Produced by Gethin Pearson and the band’s keyboard player Ben Jackson, The Spiritual Dark Age is the London five-piece’s third album and the follow-up to their self-titled album of 2015. Following spells with Virgin, Communion and Xtra Mile, here’s yet another band in a growing line of DIY bands interested in crowdfunding their work. To Kill A King employed the services of Patreon to tap into their substantial fanbase to help fund the new album. It’s a work that took nearly three years to make, hence the remarkable eclecticism of sound; from glam and epic stompers, to raw acoustica, while the lyrics revolve around issues of compassion within what frontman Ralph Perrymounter believes is a spiritual dark age. Here he takes time out from their UK tour to have a chat with Brightonsfinest.
The daughter of Martin Carthy and Norma Waterson, Eliza’s clan is rightly described as folk’s royal family. While Eliza Carthy MBE is perhaps the most famous of them all. Since releasing her debut album (with Nancy Kerr) in 1993, she’s helped spearhead the folk revival, winning two Mercury nominations along the way, as well as releasing the ill-fated Angels & Cigarettes on a major label in 2000. Ill health has dogged much of her later career but she’s back on top of her game with her 12-piece band, The Wayward Band, releasing both a career retrospective in 2013, and Wayward Daughter earlier this year on the most famous independent label of them all, Topic.
Alex Cameron’s Forced Witness is one of the finest records of the year. Not only does it explore postmodern themes such as catfishing, politics, masculinity and relationships in depth, but it’s an excellent throwback record to the 80s. Produced by Foxygen’s Jonathan Rado, it’s got all the charm of a Foxygen record with Cameron’s trademark crooning, lyrical bite. I sat down to talk to him and his friend and business partner Roy Molloy about their recent support slot with The Killers, the music industry, the Australian music scene and the characters behind his latest record.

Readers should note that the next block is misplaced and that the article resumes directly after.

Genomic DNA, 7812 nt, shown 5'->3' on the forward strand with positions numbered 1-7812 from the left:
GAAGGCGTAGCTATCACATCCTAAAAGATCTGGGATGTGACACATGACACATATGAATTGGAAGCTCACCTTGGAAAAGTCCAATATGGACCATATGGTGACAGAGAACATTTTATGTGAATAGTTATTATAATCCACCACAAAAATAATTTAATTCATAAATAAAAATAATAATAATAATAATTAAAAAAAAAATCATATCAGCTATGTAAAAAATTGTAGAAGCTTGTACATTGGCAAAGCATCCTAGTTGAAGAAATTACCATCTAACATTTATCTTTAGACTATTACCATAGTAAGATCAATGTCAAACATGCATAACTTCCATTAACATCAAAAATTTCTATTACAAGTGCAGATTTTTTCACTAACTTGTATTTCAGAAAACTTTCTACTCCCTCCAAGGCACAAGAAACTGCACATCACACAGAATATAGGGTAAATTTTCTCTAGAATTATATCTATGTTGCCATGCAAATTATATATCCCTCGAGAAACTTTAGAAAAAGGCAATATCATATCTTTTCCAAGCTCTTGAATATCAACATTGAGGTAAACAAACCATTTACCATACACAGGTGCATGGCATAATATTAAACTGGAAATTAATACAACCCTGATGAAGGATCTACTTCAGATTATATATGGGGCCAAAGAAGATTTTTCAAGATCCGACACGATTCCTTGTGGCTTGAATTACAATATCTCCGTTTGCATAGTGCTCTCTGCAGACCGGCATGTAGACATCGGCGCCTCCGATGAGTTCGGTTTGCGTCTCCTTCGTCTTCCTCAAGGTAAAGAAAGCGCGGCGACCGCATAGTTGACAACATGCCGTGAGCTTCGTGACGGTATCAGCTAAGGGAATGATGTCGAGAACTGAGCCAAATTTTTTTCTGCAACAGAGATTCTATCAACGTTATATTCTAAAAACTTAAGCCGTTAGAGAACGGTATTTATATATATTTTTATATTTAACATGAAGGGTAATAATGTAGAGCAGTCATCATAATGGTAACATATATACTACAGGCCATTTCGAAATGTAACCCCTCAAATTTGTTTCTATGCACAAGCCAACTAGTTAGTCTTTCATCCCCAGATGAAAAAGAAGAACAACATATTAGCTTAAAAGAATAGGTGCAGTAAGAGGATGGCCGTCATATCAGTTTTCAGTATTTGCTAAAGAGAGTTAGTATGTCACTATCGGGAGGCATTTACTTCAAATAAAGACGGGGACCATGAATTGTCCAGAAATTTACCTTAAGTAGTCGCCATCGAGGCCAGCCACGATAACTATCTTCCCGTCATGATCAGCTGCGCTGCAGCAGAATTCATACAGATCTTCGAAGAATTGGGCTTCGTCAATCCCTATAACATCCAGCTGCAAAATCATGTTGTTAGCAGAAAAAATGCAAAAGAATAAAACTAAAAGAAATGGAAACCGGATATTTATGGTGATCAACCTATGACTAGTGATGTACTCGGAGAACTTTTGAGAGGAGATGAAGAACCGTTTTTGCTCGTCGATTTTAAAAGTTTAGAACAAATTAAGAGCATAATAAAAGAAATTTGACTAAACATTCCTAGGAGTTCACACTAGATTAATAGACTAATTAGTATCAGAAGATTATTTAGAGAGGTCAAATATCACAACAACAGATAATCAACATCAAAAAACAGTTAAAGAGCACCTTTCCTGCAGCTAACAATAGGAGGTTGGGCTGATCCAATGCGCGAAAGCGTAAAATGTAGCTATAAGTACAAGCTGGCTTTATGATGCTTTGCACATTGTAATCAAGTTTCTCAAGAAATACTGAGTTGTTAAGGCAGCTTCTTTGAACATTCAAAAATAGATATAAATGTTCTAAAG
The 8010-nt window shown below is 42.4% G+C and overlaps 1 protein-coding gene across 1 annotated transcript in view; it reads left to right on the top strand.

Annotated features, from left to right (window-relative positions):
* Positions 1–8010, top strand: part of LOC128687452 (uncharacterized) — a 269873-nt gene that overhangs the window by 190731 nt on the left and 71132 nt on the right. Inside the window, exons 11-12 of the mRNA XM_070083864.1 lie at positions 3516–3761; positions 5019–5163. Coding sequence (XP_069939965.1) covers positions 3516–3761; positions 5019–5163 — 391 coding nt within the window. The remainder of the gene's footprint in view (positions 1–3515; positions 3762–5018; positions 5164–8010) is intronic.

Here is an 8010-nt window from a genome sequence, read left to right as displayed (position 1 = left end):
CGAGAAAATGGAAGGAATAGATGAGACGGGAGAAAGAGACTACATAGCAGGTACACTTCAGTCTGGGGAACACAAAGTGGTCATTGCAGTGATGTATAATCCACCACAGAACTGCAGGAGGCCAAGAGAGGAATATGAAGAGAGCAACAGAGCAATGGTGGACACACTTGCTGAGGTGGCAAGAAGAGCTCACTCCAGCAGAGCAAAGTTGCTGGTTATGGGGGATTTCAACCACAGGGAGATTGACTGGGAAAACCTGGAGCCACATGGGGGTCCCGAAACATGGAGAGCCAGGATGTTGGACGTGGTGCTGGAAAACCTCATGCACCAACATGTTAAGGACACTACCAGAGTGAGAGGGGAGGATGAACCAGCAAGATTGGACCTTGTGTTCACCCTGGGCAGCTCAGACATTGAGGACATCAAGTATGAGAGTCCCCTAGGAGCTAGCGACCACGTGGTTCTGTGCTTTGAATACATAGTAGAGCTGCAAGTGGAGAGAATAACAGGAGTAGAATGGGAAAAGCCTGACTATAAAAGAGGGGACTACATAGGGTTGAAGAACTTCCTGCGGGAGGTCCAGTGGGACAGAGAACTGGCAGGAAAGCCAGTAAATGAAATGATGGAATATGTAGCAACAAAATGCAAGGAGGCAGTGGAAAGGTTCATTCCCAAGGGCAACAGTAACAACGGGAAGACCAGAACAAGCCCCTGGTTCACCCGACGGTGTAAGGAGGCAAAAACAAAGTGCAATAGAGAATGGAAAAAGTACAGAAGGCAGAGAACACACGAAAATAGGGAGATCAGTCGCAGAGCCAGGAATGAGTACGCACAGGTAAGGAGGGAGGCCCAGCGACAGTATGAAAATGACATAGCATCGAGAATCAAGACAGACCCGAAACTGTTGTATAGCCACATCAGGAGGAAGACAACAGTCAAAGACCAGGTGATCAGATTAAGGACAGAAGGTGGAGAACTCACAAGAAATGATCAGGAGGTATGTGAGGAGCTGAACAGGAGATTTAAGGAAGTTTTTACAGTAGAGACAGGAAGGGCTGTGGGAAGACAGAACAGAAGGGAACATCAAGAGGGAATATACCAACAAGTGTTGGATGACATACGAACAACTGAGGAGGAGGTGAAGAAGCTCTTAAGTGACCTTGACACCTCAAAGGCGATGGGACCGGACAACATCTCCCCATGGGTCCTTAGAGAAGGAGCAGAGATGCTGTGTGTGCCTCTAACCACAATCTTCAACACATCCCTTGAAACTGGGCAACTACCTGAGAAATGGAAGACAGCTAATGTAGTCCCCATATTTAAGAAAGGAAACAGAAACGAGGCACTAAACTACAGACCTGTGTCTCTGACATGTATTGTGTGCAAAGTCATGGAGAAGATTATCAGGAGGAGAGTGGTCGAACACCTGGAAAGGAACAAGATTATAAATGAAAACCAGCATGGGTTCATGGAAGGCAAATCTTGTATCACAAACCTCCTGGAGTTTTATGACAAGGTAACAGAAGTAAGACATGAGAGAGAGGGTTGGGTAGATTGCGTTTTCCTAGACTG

The acclaimed political alt-rock experimentalists Algiers – named with reference to the political film The Battle of Algiers, an anti-colonialist classic – are composed of vocalist/guitarist Franklin James Fisher, bassist Ryan Mahan, guitarist Lee Tesche, and since 2016 drummer Matt Tong. Their self-titled 2015 debut was released on the Matador label, and became Resident Records Album of the Year. They combined post-punk, industrial rock, gospel and psychedelic soul into a passionate and malevolent whole. As does their follow up, this year’s The Underside of Power. Produced by Portishead’s Adrian Utley, and the first to feature ex-Bloc Party drummer Matt Tong, it confirmed Algiers as a highly politicised band with plenty to say in the Trump era. Franklin James Fisher talked to Brightonsfinest.
Ahead of their headline show at The Hope & Ruin and the release of their double EP Eight I caught up with bassist Josie McNamara of the enigmatic Brighton-based five-piece White Room. Their radiant, self-aware brand of psych, meshes the sound of British 60s guitar pop with Hacienda-sized levels of danceability and it’s seen them support the likes of Paul Weller on tour.